Should You Still Buy Affirm (AFRM) Stock After It Surged Nearly 100%?
When you are looking at the stock market today, it’s almost a sure thing that a stock would immediately skyrocket on its first day of debut. Don’t believe me? Look at the recent major initial public offerings (IPOs) such as Snowflake (NYSE: SNOW), Airbnb (NASDAQ: ABNB), DoorDash (NYSE: DASH), and Affirm (NASDAQ: AFRM). Do we see a trend here? And it’s not only those who went through the traditional IPO route that saw such gains. Others who went through the special purpose acquisition companies (SPACs) route saw similar gains, if not more. All in all, it’s safe to say that the new entrants to the stock market have been having a rather good time.
So, what exactly is Affirm and why is the stock in such a huge demand? For the uninitiated, Affirm is a fintech company that offers a buy now, pay later (BNPL) solution for shoppers and retailers. The selling point of this company is that it offers online installment loans through partnerships with merchants. As you may or may not know, the firm is created by Max Levchin, one of the co-founders of PayPal (NASDAQ: PYPL).
Affirm’s IPO followed a pattern that played out repeatedly in late 2020. Investors have been loading up IPO stocks like there is no tomorrow. The stock began trading at roughly 12:20 p.m. EST at $90.90, nearly 86% above the offering price and kept going up. The stock closed 98% higher at $97.24 on Wednesday’s trading session.
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Pandemic Tailwind Working In Favor Of AFRM Stock
As the Fed continues to maintain the interest rate at such dovish levels in the foreseeable future, you can say that the company picked the right time to go public. With an annual percentage rate for loans at extremely low levels, it poses a lot of opportunity for the company. You see, with even more Americans starting to purchase goods online, the demand for Affirm services is expected to be high.
Of course, with the current unemployment level, many are finding it difficult to make ends meet, let alone purchasing goods. However, with the flexibility that comes with Affirm, consumers no longer need to fork out a full payment immediately. And it is this kind of flexibility that could bring the demand back amid such difficult times. Such an arrangement has played out well for the company.
Strong Financial Report Makes AFRM Stock A Safe Bet
From the company’s latest fiscal report ended June 30, 2020, Affirm reported revenue of roughly $509 million. This represents a 92% increase year-over-year, showing the promising growth of the company’s BNPL’s services. And if the revenue growth isn’t good enough to convince you, the company’s prudent financial management lowered its net loss to $113 million. That was a marginal improvement from a loss of $120 million in the prior year. In the quarter ended September 2020, Affirm saw a revenue of $174 million. That represented a growth of 98% year over year. Net loss decreased by about half, from $31 million a year ago to $15 million.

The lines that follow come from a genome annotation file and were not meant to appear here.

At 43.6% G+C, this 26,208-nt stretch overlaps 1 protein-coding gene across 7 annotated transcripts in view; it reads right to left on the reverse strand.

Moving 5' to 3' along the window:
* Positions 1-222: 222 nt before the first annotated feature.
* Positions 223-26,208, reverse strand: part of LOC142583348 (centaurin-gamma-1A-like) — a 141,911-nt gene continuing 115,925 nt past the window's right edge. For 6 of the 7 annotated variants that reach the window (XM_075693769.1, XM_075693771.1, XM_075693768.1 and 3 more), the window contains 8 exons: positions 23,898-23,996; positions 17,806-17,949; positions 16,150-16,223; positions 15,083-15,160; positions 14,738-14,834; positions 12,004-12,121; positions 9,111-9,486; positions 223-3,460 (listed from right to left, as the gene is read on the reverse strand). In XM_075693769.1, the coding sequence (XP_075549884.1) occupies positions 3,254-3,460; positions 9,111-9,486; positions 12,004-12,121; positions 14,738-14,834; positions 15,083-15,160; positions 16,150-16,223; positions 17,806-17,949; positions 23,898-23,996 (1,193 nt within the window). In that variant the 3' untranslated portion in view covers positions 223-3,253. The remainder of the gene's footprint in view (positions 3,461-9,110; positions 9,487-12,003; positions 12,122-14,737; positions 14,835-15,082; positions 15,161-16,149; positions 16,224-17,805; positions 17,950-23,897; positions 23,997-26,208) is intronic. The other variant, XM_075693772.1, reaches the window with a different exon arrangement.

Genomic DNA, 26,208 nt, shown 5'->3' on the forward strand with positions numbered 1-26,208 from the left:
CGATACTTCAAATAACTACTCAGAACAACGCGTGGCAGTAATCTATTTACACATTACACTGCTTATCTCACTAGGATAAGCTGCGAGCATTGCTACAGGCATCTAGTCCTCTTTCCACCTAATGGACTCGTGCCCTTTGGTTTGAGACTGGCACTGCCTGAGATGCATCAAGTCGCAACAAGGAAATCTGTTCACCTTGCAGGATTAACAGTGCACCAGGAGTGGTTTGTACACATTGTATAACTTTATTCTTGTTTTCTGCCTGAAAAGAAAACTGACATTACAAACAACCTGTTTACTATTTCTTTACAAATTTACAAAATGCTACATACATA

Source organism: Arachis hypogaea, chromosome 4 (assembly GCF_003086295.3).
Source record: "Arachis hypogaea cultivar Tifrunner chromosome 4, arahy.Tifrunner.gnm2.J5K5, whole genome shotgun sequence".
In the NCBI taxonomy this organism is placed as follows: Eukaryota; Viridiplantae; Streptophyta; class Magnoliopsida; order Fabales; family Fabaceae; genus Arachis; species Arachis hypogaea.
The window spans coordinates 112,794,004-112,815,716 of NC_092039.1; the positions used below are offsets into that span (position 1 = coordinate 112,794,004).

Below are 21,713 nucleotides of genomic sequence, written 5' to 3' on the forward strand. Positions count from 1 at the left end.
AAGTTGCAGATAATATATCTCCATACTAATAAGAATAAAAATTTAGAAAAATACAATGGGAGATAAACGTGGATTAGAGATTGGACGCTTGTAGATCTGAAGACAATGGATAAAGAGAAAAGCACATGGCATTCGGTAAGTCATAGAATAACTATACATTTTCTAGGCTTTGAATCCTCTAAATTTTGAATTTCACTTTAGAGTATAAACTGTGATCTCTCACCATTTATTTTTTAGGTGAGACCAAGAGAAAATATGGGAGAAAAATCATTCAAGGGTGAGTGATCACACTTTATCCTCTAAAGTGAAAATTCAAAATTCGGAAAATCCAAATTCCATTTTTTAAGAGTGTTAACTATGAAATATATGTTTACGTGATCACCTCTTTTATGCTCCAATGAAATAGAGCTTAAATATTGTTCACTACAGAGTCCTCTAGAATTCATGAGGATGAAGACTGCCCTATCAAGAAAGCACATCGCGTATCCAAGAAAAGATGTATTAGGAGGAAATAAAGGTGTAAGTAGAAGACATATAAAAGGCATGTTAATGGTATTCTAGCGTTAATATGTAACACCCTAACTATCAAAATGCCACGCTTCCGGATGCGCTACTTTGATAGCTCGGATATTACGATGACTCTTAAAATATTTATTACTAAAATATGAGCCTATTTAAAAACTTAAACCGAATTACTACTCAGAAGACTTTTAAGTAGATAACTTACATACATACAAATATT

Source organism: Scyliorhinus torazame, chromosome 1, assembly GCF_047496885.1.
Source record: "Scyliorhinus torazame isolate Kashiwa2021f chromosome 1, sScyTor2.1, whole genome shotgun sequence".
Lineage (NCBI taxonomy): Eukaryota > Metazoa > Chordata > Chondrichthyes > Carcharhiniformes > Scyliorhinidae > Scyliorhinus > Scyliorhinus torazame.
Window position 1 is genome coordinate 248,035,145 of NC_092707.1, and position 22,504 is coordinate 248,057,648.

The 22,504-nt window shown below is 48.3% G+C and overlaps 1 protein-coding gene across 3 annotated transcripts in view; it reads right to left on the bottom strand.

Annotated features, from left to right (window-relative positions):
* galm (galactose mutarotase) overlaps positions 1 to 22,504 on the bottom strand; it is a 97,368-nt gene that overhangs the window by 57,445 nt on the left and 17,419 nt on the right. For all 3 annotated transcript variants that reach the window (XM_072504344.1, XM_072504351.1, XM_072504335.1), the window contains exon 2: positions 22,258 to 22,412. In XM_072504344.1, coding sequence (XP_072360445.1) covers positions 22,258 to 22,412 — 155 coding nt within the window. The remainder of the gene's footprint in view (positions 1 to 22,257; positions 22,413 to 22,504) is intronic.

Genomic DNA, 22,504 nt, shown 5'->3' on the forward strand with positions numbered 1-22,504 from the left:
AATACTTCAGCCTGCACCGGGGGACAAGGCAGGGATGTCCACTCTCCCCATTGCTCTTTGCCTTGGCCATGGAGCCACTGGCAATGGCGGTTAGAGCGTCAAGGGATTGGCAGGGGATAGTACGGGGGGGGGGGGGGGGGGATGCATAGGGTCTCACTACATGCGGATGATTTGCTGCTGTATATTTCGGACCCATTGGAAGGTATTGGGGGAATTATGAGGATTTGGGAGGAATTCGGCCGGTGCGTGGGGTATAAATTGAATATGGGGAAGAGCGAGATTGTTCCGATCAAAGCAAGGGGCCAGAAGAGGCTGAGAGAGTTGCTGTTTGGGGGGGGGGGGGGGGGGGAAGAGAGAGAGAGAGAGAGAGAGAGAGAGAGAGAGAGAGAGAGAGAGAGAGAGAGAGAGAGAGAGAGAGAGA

More Partnerships Signals More Opportunities
For the company to grow, getting more shoppers and retailers to use its services would be of paramount importance. Among its partners, Shopify (NYSE: SHOP) could be the biggest beneficiary. The two companies forged a partnership in July for online lender Affirm to become the exclusive provider or point-of-sale financing for Shop Pay, Shopify’s checkout service. As part of the deal, Shopify was granted warrants to buy up to 20.3 million shares in Affirm, which equates to roughly 8% of the newly listed company.
Apart from Shopify, Affirm also works with 6,500 other retailers which include Walmart (NYSE: WMT), Wayfair (NYSE: W), and its biggest customer, Peloton Interactive (NASDAQ: PTON), representing 30% of its revenue from its most recent quarter. Of course, the dependence on Peloton could present a risk as well. After all, there is a good chance that fewer people will be buying home exercise bikes after the pandemic. Nevertheless, the inclusion of more merchants could likely more than offset any decline in revenue from Peloton.
The mobile-first payment solution appears to be working towards one goal. That is to be seen as the leader in the space of BNPL. With big names like Khosla Venture and Lightspeed Venture being the major shareholders, it certainly provides a lot of comfort for newer investors. Despite the monstrous rally on its first day as a public company, the stock may not be richly valued yet. Sure, it might make some investors a little bit uncomfortable. That’s understandable as not all fintech IPOs do well.
Still, fintech stocks have been hot leading up to 2020 and there’s a great chance such a trend may continue. Compared to the valuation of PayPal or Square (NYSE: SQ), Affirm’s is relatively minuscule. BNPL is a relatively nascent business, in comparison with credit cards. Admittedly, Affirm is not without rivals, notably Afterpay and Klarna. Even PayPal has gotten into the business in 2020. But this is not a winner takes all market. There is room for multiple players to thrive. As a bonus, as Affirm acquires more customer credit data, it could be a potential acquisition target for bigger financial firms or even tech companies.